Date : 01-04-2016
During the past 10 days the Midwest has dealt with record flooding. Emotions are high, people have significant property damage and like most “Act of God” catastrophe events there is fact and fiction floating around involving insurance. This message is my attempt to answer / dispel. I completely understand that my clients may have a specific circumstance and my staff and I are very ready to serve. We work for our clients NOT the insurance company. I can assure you that if there is an angle that may allow coverage to be in play we will help you identify that within the laws of insurance.
There is a great website that offers a lot of information. www.floodsmart.gov
What is FEMA’s legal definition of a flood?
A flood is a general and temporary condition where two or more acres of normally dry land or two or more properties are inundated by water or mudflow. Many conditions can result in a flood: Hurricanes, broken levees, outdated or clogged drainage systems and rapid accumulation of rainfall.
Is Flood a covered peril on home and commercial / business property policies?
No and there is no endorsement I or any other insurance agent or company can sell you that will include it. You can get sewer backup, sump pump failure, pipe breakage, pipe freezing, wind or lightning damage allowing rain to enter the property, sudden escape or explosion from an appliance and fire dept. causing water damage putting out a fire. There are programs within commercial / business packages that offer flood but, only if the property is located outside a flood hazard territory.
Will flood insurance pay for removal or preventative action?
No. Flood insurance only pays when there is actual damage. When a person has a property within a flood hazard area they are assuming the risk there may be a potential of having to remove and protect the property and that cost of on the property owner. There is no endorsement available to pick this up.
My sewer did not back up. My sump pump was working properly; but, my basement is still leaking? Is that covered by my home insurance?
Every circumstance may be a bit different; but, most of the time the answer is no. This does not mean you have weak insurance coverage or a poor insurance carrier. There is no endorsement I or any other agent or carrier can sell you that would pick up this coverage. There is a major gap between normal property insurance and flood insurance for coverage in regards to basements and it is as follows :
Property insurance won’t cover it because it’s considered flood or maintenance.
Flood insurance won’t cover it because spaces below grade are excluded except for property used to serve the building like HVAC (furnace), hot water heaters, boilers …etc. that can’t be easily removed. That’s right…. flood insurance won’t pay for your contents in your basement nor will it pay to restore your finished basement.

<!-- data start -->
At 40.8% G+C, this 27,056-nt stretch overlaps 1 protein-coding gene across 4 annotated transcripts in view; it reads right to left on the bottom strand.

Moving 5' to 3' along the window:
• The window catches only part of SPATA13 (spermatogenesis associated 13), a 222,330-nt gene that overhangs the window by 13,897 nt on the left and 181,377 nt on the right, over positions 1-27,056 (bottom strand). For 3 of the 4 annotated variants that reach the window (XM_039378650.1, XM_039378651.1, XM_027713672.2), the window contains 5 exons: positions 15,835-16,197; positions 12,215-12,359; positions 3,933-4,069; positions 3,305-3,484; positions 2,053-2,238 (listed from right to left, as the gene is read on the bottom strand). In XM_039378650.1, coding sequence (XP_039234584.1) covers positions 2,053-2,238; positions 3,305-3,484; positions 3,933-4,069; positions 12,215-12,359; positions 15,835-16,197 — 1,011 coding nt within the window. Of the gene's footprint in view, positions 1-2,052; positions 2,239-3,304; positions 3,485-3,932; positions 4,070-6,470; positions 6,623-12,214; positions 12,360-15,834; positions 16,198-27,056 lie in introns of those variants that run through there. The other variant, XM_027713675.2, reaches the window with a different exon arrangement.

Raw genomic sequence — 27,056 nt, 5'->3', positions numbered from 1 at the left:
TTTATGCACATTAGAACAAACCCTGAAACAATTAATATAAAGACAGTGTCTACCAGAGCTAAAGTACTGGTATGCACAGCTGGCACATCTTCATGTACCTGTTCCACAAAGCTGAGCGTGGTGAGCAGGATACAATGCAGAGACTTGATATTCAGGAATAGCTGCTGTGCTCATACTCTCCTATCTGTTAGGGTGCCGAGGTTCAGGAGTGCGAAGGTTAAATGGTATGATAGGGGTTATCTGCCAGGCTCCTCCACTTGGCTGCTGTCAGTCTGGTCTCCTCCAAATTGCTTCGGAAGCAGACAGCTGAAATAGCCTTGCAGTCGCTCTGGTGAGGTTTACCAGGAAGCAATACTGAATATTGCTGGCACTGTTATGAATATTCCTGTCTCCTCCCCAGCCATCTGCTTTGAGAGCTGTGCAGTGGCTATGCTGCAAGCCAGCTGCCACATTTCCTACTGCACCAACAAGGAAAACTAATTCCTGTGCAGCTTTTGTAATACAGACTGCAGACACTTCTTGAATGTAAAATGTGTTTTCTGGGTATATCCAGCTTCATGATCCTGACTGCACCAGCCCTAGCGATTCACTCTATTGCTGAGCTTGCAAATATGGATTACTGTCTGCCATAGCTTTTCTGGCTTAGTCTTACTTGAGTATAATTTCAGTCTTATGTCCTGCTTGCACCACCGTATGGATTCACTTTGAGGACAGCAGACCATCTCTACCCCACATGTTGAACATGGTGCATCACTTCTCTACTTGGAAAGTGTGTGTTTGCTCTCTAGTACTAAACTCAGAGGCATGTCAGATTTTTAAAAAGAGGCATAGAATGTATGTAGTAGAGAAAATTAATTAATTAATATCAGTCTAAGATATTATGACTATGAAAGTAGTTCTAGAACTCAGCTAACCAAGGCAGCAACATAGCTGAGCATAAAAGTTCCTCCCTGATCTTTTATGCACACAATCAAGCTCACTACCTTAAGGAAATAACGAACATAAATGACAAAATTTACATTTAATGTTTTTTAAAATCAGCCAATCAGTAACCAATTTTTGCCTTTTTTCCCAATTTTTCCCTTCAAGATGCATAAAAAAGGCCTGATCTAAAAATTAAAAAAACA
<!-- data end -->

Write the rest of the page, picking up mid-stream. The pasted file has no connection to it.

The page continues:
The storm sewer outside and near my home could not handle all the water and it ended up flowing into my home. Is that a sewer backup claim?
By insurance legal definition the answer is no; however, most often when this happens the sewer also backs up in the basement. You can generally go by the condition of water that entered the building. If it clearly involves sewage than you should have no problem executing a sewer backup claim.
My normal property insurance nor flood insurance will pay for the damage and clean up in my basement. What if I get mold / fungus? Is the cost to remediate covered?
If you can show that proper action was made to eliminate the potential of mold / fungus you do have a minimal amount of coverage for remediation. Most policies allow a limit of $5,000; however, I always warn my clients that you do not want to use this coverage unless it is absolutely necessary because it will be documented on public record and you will have to disclose this when you are selling the home. It is possible this may deter potential buyers. Often times it can be eliminated on your own without hiring a professional.
Should I hire professional water remediation contractor?
It’s hard for me to answer this without seeing the damage. Most of the time I will tell you that you should because they have the proper equipment, the experience, the ability to get rid of the debris, the chemicals to kill mold / fungus and most importantly, they can do moisture readings behind walls and in areas you can’t get to. If you need a referral my office highly recommends the following : GOING GREEN — Rob Waldbueser 314 973 2420 and Jaime Schmidt 314 713 0995 www.goinggreen-stl.com (You need to beware of “storm chasers”. If a contractor knocks on your door, stay away)
Feel free to pass this to your friends, family, neighbors and co-workers even if I am not their agent.
Shawn P. McBride